From Boyhood to Manhood

William M. Thayer

From Boyhood to Manhood (Life of Benjamin Franklin)

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Title: From Boyhood to Manhood
Author: William M. Thayer
Release Date: January, 2006 [EBook #9607] [This file was first posted on October 9, 2003]
Edition: 10
Language: English
Character set encoding: US-ASCII

E-text prepared by Juliet Sutherland, Beth Trapaga, and Project Gutenberg Distributed Proofreaders

By William M. Thayer
Author of "From Farm House to White House," "From Log Cabin to White House," "From Pioneer Home to White House," "From Tannery to White House," etc., etc.

The life of Benjamin Franklin is stranger than fiction. Its realities surpass the idealities of novelists. Imagination would scarcely venture to portray such victories over poverty, obscurity, difficulties, and hardships. The tact, application, perseverance, and industry, that he brought to his life-work, make him an example for all time. He met with defeats; but they inspired him to manlier efforts. His successes increased his desire for something higher and nobler. He was satisfied only with going up still higher. He believed that "one to-day is worth two to-morrows"; and he acted accordingly, with the candle-shop and printing office for his school-room, and Observation for his teacher. His career furnishes one of the noblest examples of success for the young of both sexes to study. We offer his life as one of the brightest and best in American history to inspire young hearts with lofty aims.
The first and principal source of material for this book was Franklin's "Autobiography." No other authority, or treasure of material, can take the place of that. Biographies by Sparks, Sargent, Abbott, and Parton have freely consulted together with "Franklin in France," and various eulogies and essays upon his life and character.
That Franklin was the real father of the American Union, is the view which the author of this biography presents. It is the view of Bancroft, as follows:--
"Not half of Franklin's merits have been told. He was the true father of the American Union. It was he who went forth to lay the foundation of that great design at Albany; and in New York he lifted up his voice. Here among us he appeared as the apostle of the Union. It was Franklin who suggested the Congress of 1774; and but for his wisdom, and the confidence that wisdom inspired, it is a matter of doubt whether that Congress would have taken effect. It was Franklin who suggested the bond of the Union which binds these States from Florida to Maine. Franklin was the greatest diplomatist of the eighteenth century. He never spoke a word too soon; he never spoke a word too much; he never failed to speak the right word at the right season."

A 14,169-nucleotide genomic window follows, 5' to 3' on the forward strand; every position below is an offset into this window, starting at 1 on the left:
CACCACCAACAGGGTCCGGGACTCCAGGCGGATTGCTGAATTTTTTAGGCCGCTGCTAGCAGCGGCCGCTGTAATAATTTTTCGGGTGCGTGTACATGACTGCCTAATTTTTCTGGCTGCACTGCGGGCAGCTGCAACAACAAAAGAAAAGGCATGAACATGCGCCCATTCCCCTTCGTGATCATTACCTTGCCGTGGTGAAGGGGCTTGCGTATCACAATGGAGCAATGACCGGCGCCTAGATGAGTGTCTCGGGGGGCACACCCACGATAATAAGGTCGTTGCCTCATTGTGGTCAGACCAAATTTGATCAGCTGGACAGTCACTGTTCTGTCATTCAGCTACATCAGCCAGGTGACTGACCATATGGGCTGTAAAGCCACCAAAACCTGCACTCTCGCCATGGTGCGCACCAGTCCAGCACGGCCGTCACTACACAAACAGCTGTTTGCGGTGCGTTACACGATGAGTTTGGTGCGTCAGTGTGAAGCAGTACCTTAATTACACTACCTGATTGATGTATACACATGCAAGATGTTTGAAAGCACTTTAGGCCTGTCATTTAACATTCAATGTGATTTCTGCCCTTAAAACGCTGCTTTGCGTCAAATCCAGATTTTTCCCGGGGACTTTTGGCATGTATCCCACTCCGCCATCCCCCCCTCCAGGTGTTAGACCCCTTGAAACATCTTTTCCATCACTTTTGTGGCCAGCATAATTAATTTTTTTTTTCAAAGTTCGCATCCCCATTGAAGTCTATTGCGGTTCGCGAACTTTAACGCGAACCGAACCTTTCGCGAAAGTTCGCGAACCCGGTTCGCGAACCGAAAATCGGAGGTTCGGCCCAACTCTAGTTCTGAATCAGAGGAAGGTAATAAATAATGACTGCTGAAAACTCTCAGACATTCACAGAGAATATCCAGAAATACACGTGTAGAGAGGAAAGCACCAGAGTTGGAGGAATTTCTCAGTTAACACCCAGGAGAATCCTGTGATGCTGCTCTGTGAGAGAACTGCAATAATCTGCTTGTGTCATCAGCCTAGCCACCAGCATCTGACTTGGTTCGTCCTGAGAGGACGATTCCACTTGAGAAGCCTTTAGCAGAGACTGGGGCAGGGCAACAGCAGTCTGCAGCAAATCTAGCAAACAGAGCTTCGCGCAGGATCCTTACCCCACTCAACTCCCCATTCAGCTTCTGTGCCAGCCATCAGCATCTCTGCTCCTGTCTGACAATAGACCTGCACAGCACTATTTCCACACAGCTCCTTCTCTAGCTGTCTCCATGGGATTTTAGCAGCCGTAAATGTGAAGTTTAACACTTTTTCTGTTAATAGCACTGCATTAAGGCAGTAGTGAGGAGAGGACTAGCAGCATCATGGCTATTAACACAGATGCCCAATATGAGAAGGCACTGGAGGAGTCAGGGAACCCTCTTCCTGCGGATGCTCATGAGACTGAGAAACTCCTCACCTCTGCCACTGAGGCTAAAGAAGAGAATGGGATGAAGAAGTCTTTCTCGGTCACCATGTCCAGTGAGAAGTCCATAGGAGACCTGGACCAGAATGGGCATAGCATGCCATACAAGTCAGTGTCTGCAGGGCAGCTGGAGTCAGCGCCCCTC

The closing years of Franklin's life were so identified with the Union of the States, and the election and inauguration of Washington as the first President, that his biography becomes a fitting companion to the WHITE HOUSE SERIES.
Persecution Driving Franklin and Others Away--Discussion about Emigrating--Josiah Franklin--His Trade--Benjamin Franklin--Doctor Franklin's Account of His Ancestors--Meetings of Dissenters Broken Up--Why Josiah Decided to Go--Account of Their Family Bible--The Final Decision--The Franklin Family Influential--Thomas Franklin--The Franklin Poet--Doctor Franklin about His Father--What Boston was Then and Now--Exploring the Wilderness--Influence of Franklins in Boston.
Birth of Benjamin Franklin on Sunday--The Fifteenth Child--God's Gift--Proposition to Baptize Him the Same Day--Discussion over It--Baptized on That Day by Doctor Willard--The Church Record--House in Which He was Born--Josiah's Children--Death of Wife and Second Marriage--The Folger Family--Name for Uncle Benjamin--Personal Beauty--Words of Parton--Josiah Took Up Trade of Tallow-chandler--The Business and Place Described--Sons Apprenticed--Josiah a Good Musician--Condition of the World When Benjamin was Born in 1706.
Seven Years Old--First Money to Spend as He Pleased--Advice Gratis--Boy with Whistle--Benjamin Buys a Whistle--Going into the Concert Business--Scene in the Family--Tormented by John for Paying All His Money--Ben Breaks Down--Father and Mother Takes
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